Jen Barcklay: 2016 First Time Hunter

Jen Barcklay always wanted to learn to hunt. After a devastating incident, Jen endured a traumatic brain injury and had to stop nearly every aspect of her life for extensive rehabilitation. Jen has worked extremely hard these last 12+ years to rebuild her life; including re-learning how to walk and talk. The outdoors and the opportunity to participate in the Wyoming Women’s Antelope Hunt as a scholarship recipient opened up a new chapter in her life-long recovery. To Jen, the hunt seemed like the perfect scenario to be able to meet other like-minded women, learn about a new shooting sport as well and expand her social network. 

We caught up with Jen to reminisce about her first hunting experience. Jen shared with us how she’s continuing to push the boundaries of traumatic brain injury recovery while rebuilding and reclaiming her identity with the help of friends she made at her first Wyoming Women’s Antelope Hunt.

How did you get interested in hunting? What drew you to the Wyoming Women’s Antelope Hunt? 


Jen started by sharing a pivotal part of her story, stating that “In 2009, I had a brain injury from working as a civilian helicopter mechanic in Afghanistan. Its been a long recovery process. I was interested in hunting because I was looking for healthy, organic food to help my brain recover. I had always been a long-range shooter. Through learning to hunt, I was able to re-learn how to shoot rifles.”

“When I applied for the Hunt scholarship, I had no clue how to hunt! I would have had no idea what to do with a critter if I harvested one. When I worked down in Fort Collins and Cheyenne, I worked with a bunch of guys who elk hunted. For them, it was a week away from their wives rather than a genuine hunting experience. I always wanted to learn when I was living down in Wyoming but I just didn’t have the right people to go with.”

“It was the mentorship that really drew me to the Wyoming Women’s Antelope Hunt and the scholarship application.” 

What was your first impression, arriving at Ucross for your first Wyoming Women’s Antelope Hunt?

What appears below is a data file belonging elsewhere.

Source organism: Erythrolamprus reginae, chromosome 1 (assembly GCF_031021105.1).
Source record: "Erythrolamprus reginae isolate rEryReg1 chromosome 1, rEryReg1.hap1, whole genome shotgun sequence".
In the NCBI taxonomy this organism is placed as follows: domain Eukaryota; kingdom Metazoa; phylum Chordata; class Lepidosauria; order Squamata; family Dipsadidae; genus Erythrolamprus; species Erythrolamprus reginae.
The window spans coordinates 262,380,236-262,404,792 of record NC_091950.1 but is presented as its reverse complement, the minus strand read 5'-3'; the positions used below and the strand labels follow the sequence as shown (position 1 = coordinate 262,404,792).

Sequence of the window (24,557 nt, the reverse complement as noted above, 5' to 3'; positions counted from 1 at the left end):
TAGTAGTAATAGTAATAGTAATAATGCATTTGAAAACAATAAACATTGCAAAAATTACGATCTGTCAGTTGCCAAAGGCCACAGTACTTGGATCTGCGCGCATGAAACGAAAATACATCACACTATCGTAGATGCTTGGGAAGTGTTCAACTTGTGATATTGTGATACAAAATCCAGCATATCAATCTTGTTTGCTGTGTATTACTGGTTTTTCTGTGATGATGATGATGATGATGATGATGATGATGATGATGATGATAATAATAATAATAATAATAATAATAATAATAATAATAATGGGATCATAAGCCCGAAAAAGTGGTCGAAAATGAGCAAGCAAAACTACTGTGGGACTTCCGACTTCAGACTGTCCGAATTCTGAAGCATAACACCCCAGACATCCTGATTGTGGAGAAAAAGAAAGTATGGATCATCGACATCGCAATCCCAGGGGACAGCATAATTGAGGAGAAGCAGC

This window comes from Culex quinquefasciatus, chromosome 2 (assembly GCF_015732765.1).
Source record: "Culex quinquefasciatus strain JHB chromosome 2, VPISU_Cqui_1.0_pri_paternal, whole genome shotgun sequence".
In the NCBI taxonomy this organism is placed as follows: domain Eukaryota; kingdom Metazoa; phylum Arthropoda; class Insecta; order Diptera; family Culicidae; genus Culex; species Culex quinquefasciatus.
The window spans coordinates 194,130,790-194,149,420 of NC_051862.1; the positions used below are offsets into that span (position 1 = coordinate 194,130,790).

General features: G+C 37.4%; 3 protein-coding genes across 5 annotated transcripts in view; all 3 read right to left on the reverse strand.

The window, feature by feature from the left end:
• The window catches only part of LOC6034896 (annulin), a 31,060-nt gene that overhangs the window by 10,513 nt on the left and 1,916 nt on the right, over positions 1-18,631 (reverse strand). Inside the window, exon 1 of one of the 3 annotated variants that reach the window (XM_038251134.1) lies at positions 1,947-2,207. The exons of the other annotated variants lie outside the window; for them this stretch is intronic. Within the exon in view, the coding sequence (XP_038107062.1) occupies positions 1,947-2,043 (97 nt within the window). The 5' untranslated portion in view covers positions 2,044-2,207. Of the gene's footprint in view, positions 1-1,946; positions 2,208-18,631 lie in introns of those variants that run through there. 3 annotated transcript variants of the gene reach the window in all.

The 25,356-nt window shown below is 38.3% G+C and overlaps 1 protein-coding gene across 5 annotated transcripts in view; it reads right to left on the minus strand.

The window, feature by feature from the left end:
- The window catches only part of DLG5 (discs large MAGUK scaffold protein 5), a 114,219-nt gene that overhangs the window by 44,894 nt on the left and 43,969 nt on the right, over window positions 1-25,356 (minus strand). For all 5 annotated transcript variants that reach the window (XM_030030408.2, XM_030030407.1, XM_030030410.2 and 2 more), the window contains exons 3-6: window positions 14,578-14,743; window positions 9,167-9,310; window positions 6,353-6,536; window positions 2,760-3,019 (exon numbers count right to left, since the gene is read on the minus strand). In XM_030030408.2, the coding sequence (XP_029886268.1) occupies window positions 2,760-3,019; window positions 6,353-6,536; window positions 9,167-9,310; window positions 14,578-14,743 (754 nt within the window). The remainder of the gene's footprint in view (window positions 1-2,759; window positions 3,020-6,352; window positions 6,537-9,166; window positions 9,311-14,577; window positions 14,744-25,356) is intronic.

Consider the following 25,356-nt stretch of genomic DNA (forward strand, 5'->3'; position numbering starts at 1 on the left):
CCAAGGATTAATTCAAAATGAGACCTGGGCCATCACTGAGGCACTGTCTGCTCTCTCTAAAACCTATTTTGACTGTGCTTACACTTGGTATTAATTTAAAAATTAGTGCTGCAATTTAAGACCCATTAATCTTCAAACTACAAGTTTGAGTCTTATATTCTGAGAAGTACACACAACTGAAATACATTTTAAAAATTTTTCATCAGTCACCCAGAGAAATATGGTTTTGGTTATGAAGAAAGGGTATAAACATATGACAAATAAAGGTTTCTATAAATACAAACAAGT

“This was actually my first solo road trip after going through my recovery process. Driving to Wyoming was my first time getting away from home, away from the hospitals. I remember being terrified because I hadn’t been around people outside of a clinical setting for years.” 

“I didn’t even know if I could pull the trigger. I had all the moral and ethical things running through my head about killing the animal. And I still deal with a lot of neurological problems, so I was pretty self-conscious about my speech and my tremors. 

“But, everybody was so accommodating and welcoming. Everyone took care of all of the hunters really well. It was a great experience.”  

What was your experience like with mentoring (whether you were a mentor or a mentee)? 

Participants are mentored not only be a more experienced fellow hunter but also by a guide. Each trio becomes a collaborative team, and their mutual support can forge meaningful connections. 

“I was completely new to hunting. My mentor ended up struggling a bit with shot placement, but our guide handled the situation really well. He was very patient and helped us figure it out. We ended up taking a break from the field and spent time practicing shooting at his ranch. Something was a little off with my rifle, so we stopped for lunch and re-checked my gun. We corrected it and continued practicing shooting. [My guide] Fritz said, ‘I just saw you shoot a target at 300 yards, so I think you’re good!’ That really gave me the confidence I needed!”